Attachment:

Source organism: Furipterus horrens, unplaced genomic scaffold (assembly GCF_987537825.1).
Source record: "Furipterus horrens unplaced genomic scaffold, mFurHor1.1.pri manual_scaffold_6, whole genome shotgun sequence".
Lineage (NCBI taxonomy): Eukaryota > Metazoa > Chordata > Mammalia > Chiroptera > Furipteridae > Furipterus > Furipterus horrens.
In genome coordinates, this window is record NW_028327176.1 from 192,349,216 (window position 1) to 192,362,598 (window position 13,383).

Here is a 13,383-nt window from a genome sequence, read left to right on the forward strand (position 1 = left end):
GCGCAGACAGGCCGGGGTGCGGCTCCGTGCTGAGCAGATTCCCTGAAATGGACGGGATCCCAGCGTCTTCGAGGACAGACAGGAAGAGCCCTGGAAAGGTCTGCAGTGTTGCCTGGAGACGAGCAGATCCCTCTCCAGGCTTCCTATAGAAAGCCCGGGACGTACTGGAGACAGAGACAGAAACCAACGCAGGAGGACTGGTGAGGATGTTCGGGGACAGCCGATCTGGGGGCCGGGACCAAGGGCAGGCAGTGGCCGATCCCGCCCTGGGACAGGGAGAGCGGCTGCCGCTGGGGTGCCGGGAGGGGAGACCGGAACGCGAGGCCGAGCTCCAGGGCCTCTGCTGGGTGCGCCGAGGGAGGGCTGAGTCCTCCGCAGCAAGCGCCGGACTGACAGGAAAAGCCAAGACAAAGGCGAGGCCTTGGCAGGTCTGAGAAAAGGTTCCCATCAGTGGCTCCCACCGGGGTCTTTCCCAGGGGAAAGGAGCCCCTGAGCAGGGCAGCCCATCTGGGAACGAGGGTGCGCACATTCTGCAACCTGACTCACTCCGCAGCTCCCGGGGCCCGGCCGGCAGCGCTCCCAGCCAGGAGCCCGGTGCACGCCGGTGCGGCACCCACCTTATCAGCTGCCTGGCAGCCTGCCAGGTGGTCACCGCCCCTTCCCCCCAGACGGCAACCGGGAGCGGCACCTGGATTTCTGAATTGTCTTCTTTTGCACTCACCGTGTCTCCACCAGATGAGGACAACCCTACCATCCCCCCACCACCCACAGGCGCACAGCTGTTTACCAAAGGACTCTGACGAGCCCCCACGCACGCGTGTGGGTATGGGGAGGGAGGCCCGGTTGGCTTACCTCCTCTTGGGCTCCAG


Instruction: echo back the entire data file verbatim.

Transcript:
Source organism: Furipterus horrens, unplaced genomic scaffold (assembly GCF_987537825.1).
Source record: "Furipterus horrens unplaced genomic scaffold, mFurHor1.1.pri manual_scaffold_6, whole genome shotgun sequence".
Lineage (NCBI taxonomy): Eukaryota > Metazoa > Chordata > Mammalia > Chiroptera > Furipteridae > Furipterus > Furipterus horrens.
In genome coordinates, this window is record NW_028327176.1 from 192,349,216 (window position 1) to 192,362,598 (window position 13,383).

Here is a 13,383-nt window from a genome sequence, read left to right on the forward strand (position 1 = left end):
GCGCAGACAGGCCGGGGTGCGGCTCCGTGCTGAGCAGATTCCCTGAAATGGACGGGATCCCAGCGTCTTCGAGGACAGACAGGAAGAGCCCTGGAAAGGTCTGCAGTGTTGCCTGGAGACGAGCAGATCCCTCTCCAGGCTTCCTATAGAAAGCCCGGGACGTACTGGAGACAGAGACAGAAACCAACGCAGGAGGACTGGTGAGGATGTTCGGGGACAGCCGATCTGGGGGCCGGGACCAAGGGCAGGCAGTGGCCGATCCCGCCCTGGGACAGGGAGAGCGGCTGCCGCTGGGGTGCCGGGAGGGGAGACCGGAACGCGAGGCCGAGCTCCAGGGCCTCTGCTGGGTGCGCCGAGGGAGGGCTGAGTCCTCCGCAGCAAGCGCCGGACTGACAGGAAAAGCCAAGACAAAGGCGAGGCCTTGGCAGGTCTGAGAAAAGGTTCCCATCAGTGGCTCCCACCGGGGTCTTTCCCAGGGGAAAGGAGCCCCTGAGCAGGGCAGCCCATCTGGGAACGAGGGTGCGCACATTCTGCAACCTGACTCACTCCGCAGCTCCCGGGGCCCGGCCGGCAGCGCTCCCAGCCAGGAGCCCGGTGCACGCCGGTGCGGCACCCACCTTATCAGCTGCCTGGCAGCCTGCCAGGTGGTCACCGCCCCTTCCCCCCAGACGGCAACCGGGAGCGGCACCTGGATTTCTGAATTGTCTTCTTTTGCACTCACCGTGTCTCCACCAGATGAGGACAACCCTACCATCCCCCCACCACCCACAGGCGCACAGCTGTTTACCAAAGGACTCTGACGAGCCCCCACGCACGCGTGTGGGTATGGGGAGGGAGGCCCGGTTGGCTTACCTCCTCTTGGGCTCCAG